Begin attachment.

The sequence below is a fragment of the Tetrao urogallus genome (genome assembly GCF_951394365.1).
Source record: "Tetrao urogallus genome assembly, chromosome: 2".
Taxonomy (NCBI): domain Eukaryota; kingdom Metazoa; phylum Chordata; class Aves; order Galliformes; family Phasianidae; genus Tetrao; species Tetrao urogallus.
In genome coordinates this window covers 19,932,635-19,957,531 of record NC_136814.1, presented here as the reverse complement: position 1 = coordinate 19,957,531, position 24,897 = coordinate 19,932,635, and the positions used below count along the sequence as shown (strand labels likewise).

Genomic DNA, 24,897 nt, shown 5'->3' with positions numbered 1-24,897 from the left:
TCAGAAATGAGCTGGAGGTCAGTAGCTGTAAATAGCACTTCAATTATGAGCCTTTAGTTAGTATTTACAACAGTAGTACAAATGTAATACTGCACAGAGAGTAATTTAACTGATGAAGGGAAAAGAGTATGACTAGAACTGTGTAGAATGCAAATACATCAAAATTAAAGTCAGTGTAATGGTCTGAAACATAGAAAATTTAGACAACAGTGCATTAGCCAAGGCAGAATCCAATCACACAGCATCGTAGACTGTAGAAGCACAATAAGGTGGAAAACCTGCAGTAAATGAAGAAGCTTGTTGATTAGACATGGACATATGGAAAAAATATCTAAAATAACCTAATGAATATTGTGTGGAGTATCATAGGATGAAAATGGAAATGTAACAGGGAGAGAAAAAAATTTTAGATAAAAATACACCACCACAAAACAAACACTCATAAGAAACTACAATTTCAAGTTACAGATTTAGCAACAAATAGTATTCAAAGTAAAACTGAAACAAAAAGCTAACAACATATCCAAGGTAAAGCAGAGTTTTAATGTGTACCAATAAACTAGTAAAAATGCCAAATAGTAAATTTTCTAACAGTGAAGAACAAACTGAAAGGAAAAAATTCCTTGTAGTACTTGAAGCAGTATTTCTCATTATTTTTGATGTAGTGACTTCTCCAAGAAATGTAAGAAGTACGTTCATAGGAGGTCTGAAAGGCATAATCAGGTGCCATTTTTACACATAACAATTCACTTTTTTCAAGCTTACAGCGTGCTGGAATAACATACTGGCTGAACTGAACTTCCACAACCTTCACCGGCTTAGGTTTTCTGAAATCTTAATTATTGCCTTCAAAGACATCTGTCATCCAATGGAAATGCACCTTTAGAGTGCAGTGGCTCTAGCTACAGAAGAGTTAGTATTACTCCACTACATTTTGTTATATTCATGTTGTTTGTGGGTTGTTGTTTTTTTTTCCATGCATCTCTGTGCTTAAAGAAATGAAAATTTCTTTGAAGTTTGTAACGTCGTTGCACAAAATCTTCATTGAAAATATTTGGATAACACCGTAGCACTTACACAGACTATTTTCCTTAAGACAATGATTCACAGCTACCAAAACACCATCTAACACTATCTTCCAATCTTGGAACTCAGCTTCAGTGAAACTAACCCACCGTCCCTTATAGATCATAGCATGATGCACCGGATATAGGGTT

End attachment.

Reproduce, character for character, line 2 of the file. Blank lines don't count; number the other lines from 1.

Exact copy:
Source record: "Tetrao urogallus genome assembly, chromosome: 2".